After that experience, to my ears, most all the Rock and Roll playing on the radio was was just perfunctory, soulless garbage, and I went exploring.


Late one night, I got tired of listening to the local Rock stations play the same ten tunes over and over again. While I was spinning the tuner dial, I came across Jimmy Reed playing “I ain’t Got You” on a Memphis station drifting in and out while bouncing off the ionosphere - some six hundred miles away. I became a big Jimmy Reed fan and still am - he was a genius at capturing fleeting moments and images in his simple, yet poignant lyrics.


The next day, I made an antenna out of window screen and mounted it on the roof so I could pick the station up, but the signal strength depended on it being late at night and conducive atmospheric conditions - not very dependable.


The same year year, I heard Ray Charles’ “What’d I Say” and hustled up the money to buy his albums. That was the first turn on to Jazz - Ray was more than just an R&B man, he touched on everything.


He came to town the next year, and I begged, borrowed, and stole to get enough money to see that show.


Again, segregation was still in place, but Ray didn’t play for segregated audiences. There was a lot of redneck cops to make sure the salt and pepper didn’t get mixed together. They had a rope down the middle of the aisle again - but - it was an SRO crowd and the cops couldn’t do anything about the salt getting all mixed up with the pepper at the back of the auditorium. As far as race goes it was a toss-up as to who outnumbered who at that concert.


It was an experience because things like that make one realize the power of music to transcend prejudice and cultural differences.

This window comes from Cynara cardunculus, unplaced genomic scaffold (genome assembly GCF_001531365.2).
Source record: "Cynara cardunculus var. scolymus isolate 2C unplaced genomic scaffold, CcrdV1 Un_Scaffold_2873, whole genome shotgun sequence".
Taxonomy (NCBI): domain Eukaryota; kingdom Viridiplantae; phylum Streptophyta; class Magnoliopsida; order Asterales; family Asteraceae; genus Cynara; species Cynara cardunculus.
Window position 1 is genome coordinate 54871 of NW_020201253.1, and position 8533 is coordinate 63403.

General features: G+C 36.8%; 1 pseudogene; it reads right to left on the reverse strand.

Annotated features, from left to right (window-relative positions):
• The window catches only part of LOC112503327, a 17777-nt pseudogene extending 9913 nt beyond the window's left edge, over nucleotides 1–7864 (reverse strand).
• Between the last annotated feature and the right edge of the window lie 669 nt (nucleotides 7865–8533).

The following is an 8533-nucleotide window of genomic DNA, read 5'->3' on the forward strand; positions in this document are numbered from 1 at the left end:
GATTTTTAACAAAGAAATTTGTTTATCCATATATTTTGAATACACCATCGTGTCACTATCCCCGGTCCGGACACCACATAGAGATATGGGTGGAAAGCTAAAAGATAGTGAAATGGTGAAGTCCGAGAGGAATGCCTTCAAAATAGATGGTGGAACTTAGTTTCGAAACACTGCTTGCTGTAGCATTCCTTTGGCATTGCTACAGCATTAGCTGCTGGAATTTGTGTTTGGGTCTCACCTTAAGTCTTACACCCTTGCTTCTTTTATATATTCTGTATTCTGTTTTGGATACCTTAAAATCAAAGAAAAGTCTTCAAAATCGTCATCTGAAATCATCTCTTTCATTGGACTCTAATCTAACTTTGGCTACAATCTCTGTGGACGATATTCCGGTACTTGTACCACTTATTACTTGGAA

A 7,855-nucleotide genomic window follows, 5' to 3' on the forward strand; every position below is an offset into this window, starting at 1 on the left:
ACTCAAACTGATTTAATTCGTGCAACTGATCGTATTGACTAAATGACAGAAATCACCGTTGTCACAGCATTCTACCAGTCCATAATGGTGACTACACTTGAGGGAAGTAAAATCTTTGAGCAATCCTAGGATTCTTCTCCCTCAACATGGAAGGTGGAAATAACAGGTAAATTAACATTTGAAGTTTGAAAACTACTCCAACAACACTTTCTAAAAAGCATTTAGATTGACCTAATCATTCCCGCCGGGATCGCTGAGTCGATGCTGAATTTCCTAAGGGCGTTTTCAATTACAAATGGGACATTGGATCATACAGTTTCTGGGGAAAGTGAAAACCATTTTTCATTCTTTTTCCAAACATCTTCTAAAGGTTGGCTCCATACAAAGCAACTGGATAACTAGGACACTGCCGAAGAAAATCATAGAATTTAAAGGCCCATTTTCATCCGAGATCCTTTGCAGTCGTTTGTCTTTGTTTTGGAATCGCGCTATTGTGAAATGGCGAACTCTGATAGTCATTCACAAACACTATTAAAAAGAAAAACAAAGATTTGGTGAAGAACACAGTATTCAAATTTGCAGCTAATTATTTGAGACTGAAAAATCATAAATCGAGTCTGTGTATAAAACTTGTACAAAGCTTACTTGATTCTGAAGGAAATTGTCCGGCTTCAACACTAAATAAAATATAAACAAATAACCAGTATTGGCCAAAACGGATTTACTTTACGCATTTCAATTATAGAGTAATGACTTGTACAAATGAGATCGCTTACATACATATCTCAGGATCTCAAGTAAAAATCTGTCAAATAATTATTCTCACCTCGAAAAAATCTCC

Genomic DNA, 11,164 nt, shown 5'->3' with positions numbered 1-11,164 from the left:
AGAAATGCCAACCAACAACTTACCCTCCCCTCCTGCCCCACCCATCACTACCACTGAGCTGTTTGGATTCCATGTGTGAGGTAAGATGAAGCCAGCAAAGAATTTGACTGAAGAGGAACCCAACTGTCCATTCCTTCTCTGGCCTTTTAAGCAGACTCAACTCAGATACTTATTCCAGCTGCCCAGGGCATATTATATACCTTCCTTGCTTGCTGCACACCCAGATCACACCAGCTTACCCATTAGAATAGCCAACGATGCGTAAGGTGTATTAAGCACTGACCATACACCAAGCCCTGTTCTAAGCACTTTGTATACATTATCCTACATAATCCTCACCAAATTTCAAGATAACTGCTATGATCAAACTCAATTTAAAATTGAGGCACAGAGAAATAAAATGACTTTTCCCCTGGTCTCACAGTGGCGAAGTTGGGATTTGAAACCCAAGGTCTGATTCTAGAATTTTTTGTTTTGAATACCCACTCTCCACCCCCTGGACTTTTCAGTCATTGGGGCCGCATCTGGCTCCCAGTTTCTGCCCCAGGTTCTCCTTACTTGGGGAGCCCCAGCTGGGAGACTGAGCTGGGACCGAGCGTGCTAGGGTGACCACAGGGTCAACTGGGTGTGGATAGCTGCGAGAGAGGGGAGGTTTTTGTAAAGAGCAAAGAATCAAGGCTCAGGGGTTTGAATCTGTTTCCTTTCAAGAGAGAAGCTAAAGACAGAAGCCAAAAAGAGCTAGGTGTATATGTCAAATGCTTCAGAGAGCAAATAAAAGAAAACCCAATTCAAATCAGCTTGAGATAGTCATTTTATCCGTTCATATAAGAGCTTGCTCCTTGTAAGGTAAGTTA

Turned out that it was two, local Black operated radio stations that promoted the show. The next day, I checked out the stations. One station had the best, most diverse programing - it was like the forerunner to the first underground stations in the 1960s that played an eclectic range of music. They covered everything from popular R&B to Gospel, Soul, hard core Blues, and Jazz.


That’s when I got into Jazz - I heard Jimmy Smith’s “The Sermon” and was hooked. At the time, I didn’t know it, but I was also listening to cutting edge work by Miles Davis, Ornette Coleman, and Brubeck among others - 1959-60 was they year that Jazz took a new direction.


The Jazz DJs very knowledgable about every aspect of Jazz and backgrounds of the musicians; consequently, it was more like a college class than simply listening to the music.


I got to be friends with a couple of the DJ’s - I guess they found rather novel that a 15 year-old White boy was calling-in requesting a Bobby “Blue” Bland song or a piece by Horace Silver.


Back in those days, I had to keep my record collection and musical preferences under wraps from my peers because most of them were a bunch of stone cold, redneck racists - if they knew my taste in music, I’d have been getting my ass kicked or worse for being a “Nigger lover.”


One day, a friend who played drums in a band saw several Ray Charles and Muddy Waters’ albums in my record collection - turned out he was into the same music I was. That’s when I discovered it was musicians that I had the most in common with and got established in the underground - the fringes of society.


Since those days, I’ve had a good times, heard great music, and a had lot of great adventures.


I’ve been fortunate in that I had the opportunity to see many of the legendary musicians and groups perform live in small venues, and many before they became legends.


Over the years, my musical preferences shifted from Jazz to Rock to Blues to the avant garde, or whatever caught my fancy at the time, but I always go back to the Blues where my journey started - my roots - so basically that’s how this blog is going to work - “Flights of Fancy.”


Next Up: 50 Years Ago - “The Summer of Love”

Fifty years ago, a seismic event happened in San Francisco that not only changed the course of history, but the direction of music. The Counterculture movement was born from and driven by music: San Francisco was the epicenter of the “Counterculture” movement - the term, “Hippie” was coined there. The concert halls, Fillmore Auditorium and Avalon Ballroom, were the Mecca for the top acts in the world and drew thousands of people to the Haight-Ashbury and Golden Gate Park in 1967. The first international pop festival, “The Monterey Pop Festival,” happened that summer featuring Otis Redding. At Monterey, Jimi Hendrix set fire to his guitar, and Pete Townshend smashed his guitar to pieces - it was history in the making. By a fluke of fate, I was there to be a part of all of it.